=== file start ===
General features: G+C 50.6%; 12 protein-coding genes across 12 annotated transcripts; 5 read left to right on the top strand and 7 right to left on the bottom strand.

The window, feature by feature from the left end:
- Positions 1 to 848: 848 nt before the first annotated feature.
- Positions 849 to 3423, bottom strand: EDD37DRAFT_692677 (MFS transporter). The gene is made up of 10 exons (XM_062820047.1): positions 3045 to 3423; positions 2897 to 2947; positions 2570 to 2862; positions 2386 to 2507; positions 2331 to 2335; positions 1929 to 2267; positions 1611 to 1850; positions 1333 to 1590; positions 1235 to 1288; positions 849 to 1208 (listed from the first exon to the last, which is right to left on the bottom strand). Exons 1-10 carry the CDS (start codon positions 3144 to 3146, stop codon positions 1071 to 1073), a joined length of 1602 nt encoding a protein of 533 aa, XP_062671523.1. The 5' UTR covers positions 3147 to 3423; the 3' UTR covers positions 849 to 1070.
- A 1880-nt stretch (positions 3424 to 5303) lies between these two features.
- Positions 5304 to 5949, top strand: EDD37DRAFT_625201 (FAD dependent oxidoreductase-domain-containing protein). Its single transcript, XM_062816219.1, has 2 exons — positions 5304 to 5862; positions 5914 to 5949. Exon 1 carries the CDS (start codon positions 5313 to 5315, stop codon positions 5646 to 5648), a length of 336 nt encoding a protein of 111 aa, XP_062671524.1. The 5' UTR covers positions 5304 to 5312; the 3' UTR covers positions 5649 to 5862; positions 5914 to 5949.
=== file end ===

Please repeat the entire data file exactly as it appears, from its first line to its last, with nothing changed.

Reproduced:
General features: G+C 50.6%; 12 protein-coding genes across 12 annotated transcripts; 5 read left to right on the top strand and 7 right to left on the bottom strand.

The window, feature by feature from the left end:
- Positions 1 to 848: 848 nt before the first annotated feature.
- Positions 849 to 3423, bottom strand: EDD37DRAFT_692677 (MFS transporter). The gene is made up of 10 exons (XM_062820047.1): positions 3045 to 3423; positions 2897 to 2947; positions 2570 to 2862; positions 2386 to 2507; positions 2331 to 2335; positions 1929 to 2267; positions 1611 to 1850; positions 1333 to 1590; positions 1235 to 1288; positions 849 to 1208 (listed from the first exon to the last, which is right to left on the bottom strand). Exons 1-10 carry the CDS (start codon positions 3144 to 3146, stop codon positions 1071 to 1073), a joined length of 1602 nt encoding a protein of 533 aa, XP_062671523.1. The 5' UTR covers positions 3147 to 3423; the 3' UTR covers positions 849 to 1070.
- A 1880-nt stretch (positions 3424 to 5303) lies between these two features.
- Positions 5304 to 5949, top strand: EDD37DRAFT_625201 (FAD dependent oxidoreductase-domain-containing protein). Its single transcript, XM_062816219.1, has 2 exons — positions 5304 to 5862; positions 5914 to 5949. Exon 1 carries the CDS (start codon positions 5313 to 5315, stop codon positions 5646 to 5648), a length of 336 nt encoding a protein of 111 aa, XP_062671524.1. The 5' UTR covers positions 5304 to 5312; the 3' UTR covers positions 5649 to 5862; positions 5914 to 5949.